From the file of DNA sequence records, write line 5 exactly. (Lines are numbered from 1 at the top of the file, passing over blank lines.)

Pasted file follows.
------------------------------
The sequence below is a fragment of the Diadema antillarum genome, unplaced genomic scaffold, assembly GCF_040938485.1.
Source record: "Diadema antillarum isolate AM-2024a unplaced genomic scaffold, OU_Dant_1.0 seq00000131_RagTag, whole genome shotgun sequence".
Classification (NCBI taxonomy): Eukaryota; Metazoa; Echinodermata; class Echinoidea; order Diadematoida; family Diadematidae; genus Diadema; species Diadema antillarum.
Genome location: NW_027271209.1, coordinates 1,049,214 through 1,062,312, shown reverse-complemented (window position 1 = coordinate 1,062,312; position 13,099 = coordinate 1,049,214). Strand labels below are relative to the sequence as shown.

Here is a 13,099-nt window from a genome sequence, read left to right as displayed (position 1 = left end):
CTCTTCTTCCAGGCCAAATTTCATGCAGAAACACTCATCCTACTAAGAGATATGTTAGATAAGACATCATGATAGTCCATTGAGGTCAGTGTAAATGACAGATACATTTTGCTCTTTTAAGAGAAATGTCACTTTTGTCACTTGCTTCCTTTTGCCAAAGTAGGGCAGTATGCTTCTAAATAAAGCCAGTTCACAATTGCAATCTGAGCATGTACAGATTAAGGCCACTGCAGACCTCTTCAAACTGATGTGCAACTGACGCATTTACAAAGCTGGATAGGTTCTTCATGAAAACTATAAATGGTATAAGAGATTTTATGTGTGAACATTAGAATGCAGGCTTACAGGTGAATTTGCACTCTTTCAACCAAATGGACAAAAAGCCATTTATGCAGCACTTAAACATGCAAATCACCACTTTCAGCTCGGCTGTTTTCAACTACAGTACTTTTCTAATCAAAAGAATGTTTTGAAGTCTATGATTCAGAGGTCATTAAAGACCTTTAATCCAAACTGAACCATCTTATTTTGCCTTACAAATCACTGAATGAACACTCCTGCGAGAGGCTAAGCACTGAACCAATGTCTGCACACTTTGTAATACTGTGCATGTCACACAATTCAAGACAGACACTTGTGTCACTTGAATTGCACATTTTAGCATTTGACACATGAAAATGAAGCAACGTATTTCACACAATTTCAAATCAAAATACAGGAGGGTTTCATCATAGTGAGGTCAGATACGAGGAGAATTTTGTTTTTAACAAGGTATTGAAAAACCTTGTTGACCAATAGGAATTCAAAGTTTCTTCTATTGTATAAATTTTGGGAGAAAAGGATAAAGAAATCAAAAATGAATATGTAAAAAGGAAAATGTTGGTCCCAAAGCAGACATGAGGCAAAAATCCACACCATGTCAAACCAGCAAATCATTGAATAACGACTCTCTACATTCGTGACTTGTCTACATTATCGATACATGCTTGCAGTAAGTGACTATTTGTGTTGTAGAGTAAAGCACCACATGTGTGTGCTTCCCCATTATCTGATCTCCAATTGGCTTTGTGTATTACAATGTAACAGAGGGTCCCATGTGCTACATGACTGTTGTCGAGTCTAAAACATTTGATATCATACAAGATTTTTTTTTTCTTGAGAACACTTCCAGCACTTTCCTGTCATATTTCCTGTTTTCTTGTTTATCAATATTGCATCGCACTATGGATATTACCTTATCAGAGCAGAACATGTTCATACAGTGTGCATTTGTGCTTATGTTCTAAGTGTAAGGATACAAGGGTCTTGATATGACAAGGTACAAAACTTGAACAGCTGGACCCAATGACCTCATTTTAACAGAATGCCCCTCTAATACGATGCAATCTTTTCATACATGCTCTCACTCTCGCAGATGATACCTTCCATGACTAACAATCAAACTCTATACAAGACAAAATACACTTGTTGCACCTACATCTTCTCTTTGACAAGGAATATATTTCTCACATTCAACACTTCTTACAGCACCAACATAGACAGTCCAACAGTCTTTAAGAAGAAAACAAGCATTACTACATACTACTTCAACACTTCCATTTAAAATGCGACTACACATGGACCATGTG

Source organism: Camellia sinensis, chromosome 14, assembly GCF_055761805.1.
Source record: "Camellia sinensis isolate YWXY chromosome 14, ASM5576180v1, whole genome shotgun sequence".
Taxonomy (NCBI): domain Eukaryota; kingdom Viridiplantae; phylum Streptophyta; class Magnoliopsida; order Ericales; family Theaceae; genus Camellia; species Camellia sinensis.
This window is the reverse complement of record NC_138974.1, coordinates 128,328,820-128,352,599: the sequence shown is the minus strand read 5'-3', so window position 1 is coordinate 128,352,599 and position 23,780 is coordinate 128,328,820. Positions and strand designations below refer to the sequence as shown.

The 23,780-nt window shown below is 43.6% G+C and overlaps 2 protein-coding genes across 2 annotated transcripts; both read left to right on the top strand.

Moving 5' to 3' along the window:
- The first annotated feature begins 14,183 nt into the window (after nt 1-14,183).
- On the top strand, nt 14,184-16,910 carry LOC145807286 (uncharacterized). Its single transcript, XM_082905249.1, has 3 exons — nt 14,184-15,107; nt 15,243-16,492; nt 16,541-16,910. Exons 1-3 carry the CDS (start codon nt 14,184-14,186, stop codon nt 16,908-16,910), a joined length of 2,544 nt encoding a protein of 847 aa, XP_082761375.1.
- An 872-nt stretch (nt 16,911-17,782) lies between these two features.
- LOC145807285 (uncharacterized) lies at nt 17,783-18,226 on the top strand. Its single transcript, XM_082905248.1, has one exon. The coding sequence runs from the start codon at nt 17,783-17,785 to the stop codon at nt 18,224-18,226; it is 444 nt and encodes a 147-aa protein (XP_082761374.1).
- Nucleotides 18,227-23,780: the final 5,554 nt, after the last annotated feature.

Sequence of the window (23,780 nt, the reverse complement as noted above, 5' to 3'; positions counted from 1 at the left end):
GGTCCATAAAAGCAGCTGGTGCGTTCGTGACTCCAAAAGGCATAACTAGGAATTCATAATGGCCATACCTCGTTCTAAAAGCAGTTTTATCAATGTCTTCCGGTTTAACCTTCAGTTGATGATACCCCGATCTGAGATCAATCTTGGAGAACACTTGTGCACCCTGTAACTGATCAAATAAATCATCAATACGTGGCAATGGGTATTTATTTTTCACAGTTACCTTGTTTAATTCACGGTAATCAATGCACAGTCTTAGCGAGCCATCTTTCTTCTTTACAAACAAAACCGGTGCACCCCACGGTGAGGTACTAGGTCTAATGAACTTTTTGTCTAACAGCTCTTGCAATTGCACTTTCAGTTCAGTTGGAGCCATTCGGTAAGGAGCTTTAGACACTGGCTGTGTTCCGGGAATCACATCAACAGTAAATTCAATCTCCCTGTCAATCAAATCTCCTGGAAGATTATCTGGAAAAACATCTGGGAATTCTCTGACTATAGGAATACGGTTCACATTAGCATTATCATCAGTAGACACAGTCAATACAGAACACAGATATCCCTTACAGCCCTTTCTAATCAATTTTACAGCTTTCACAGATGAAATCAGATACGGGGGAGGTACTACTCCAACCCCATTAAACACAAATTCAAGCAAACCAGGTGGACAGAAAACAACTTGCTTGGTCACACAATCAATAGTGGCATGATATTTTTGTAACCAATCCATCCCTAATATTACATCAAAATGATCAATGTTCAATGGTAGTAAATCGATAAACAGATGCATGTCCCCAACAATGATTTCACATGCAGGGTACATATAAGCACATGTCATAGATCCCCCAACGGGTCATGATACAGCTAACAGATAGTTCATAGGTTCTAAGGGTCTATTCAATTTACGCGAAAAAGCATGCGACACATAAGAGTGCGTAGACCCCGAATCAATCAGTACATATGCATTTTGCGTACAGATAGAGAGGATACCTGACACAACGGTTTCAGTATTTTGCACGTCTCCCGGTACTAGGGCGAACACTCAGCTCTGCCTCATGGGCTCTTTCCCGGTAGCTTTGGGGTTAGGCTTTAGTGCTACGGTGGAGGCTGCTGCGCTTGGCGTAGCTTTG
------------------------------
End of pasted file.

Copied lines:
Here is a 13,099-nt window from a genome sequence, read left to right as displayed (position 1 = left end):